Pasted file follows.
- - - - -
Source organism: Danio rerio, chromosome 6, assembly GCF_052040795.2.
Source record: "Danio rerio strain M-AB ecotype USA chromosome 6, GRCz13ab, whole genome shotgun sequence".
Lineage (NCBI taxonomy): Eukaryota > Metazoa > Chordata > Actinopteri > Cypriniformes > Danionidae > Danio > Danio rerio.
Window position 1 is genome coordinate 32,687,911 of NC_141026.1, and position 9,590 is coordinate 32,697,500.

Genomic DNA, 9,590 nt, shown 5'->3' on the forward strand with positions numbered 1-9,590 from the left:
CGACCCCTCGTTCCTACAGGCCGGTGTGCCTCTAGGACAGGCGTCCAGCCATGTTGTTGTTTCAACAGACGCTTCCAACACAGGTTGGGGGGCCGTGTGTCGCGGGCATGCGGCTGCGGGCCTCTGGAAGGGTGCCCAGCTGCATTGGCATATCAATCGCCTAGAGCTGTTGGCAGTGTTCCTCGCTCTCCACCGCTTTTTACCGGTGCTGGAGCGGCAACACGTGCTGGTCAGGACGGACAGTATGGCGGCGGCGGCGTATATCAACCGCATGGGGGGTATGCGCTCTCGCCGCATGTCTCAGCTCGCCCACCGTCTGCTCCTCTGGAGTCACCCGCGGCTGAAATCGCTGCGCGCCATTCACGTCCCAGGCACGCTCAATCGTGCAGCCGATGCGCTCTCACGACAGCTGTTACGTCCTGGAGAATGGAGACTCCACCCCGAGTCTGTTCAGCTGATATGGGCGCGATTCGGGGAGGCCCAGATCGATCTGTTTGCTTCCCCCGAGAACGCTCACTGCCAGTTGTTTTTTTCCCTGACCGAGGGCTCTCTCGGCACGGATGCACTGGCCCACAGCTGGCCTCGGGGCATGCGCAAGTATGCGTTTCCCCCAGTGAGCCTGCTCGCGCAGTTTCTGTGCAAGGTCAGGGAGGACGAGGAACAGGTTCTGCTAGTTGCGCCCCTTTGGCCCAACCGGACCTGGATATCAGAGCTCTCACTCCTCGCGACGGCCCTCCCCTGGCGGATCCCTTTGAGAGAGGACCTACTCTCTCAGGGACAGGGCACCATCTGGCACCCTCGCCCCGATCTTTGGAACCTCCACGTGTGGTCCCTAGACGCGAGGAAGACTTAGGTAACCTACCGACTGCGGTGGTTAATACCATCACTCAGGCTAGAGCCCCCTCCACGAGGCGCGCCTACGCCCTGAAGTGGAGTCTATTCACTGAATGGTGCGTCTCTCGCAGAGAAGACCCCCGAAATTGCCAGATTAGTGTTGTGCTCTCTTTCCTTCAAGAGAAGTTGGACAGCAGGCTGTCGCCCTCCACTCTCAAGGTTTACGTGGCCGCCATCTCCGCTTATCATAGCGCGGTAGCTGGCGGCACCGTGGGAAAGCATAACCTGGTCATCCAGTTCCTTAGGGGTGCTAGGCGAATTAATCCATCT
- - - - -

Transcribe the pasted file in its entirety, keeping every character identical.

Source organism: Danio rerio, chromosome 6, assembly GCF_052040795.2.
Source record: "Danio rerio strain M-AB ecotype USA chromosome 6, GRCz13ab, whole genome shotgun sequence".
Lineage (NCBI taxonomy): Eukaryota > Metazoa > Chordata > Actinopteri > Cypriniformes > Danionidae > Danio > Danio rerio.
Window position 1 is genome coordinate 32,687,911 of NC_141026.1, and position 9,590 is coordinate 32,697,500.

Genomic DNA, 9,590 nt, shown 5'->3' on the forward strand with positions numbered 1-9,590 from the left:
CGACCCCTCGTTCCTACAGGCCGGTGTGCCTCTAGGACAGGCGTCCAGCCATGTTGTTGTTTCAACAGACGCTTCCAACACAGGTTGGGGGGCCGTGTGTCGCGGGCATGCGGCTGCGGGCCTCTGGAAGGGTGCCCAGCTGCATTGGCATATCAATCGCCTAGAGCTGTTGGCAGTGTTCCTCGCTCTCCACCGCTTTTTACCGGTGCTGGAGCGGCAACACGTGCTGGTCAGGACGGACAGTATGGCGGCGGCGGCGTATATCAACCGCATGGGGGGTATGCGCTCTCGCCGCATGTCTCAGCTCGCCCACCGTCTGCTCCTCTGGAGTCACCCGCGGCTGAAATCGCTGCGCGCCATTCACGTCCCAGGCACGCTCAATCGTGCAGCCGATGCGCTCTCACGACAGCTGTTACGTCCTGGAGAATGGAGACTCCACCCCGAGTCTGTTCAGCTGATATGGGCGCGATTCGGGGAGGCCCAGATCGATCTGTTTGCTTCCCCCGAGAACGCTCACTGCCAGTTGTTTTTTTCCCTGACCGAGGGCTCTCTCGGCACGGATGCACTGGCCCACAGCTGGCCTCGGGGCATGCGCAAGTATGCGTTTCCCCCAGTGAGCCTGCTCGCGCAGTTTCTGTGCAAGGTCAGGGAGGACGAGGAACAGGTTCTGCTAGTTGCGCCCCTTTGGCCCAACCGGACCTGGATATCAGAGCTCTCACTCCTCGCGACGGCCCTCCCCTGGCGGATCCCTTTGAGAGAGGACCTACTCTCTCAGGGACAGGGCACCATCTGGCACCCTCGCCCCGATCTTTGGAACCTCCACGTGTGGTCCCTAGACGCGAGGAAGACTTAGGTAACCTACCGACTGCGGTGGTTAATACCATCACTCAGGCTAGAGCCCCCTCCACGAGGCGCGCCTACGCCCTGAAGTGGAGTCTATTCACTGAATGGTGCGTCTCTCGCAGAGAAGACCCCCGAAATTGCCAGATTAGTGTTGTGCTCTCTTTCCTTCAAGAGAAGTTGGACAGCAGGCTGTCGCCCTCCACTCTCAAGGTTTACGTGGCCGCCATCTCCGCTTATCATAGCGCGGTAGCTGGCGGCACCGTGGGAAAGCATAACCTGGTCATCCAGTTCCTTAGGGGTGCTAGGCGAATTAATCCATCT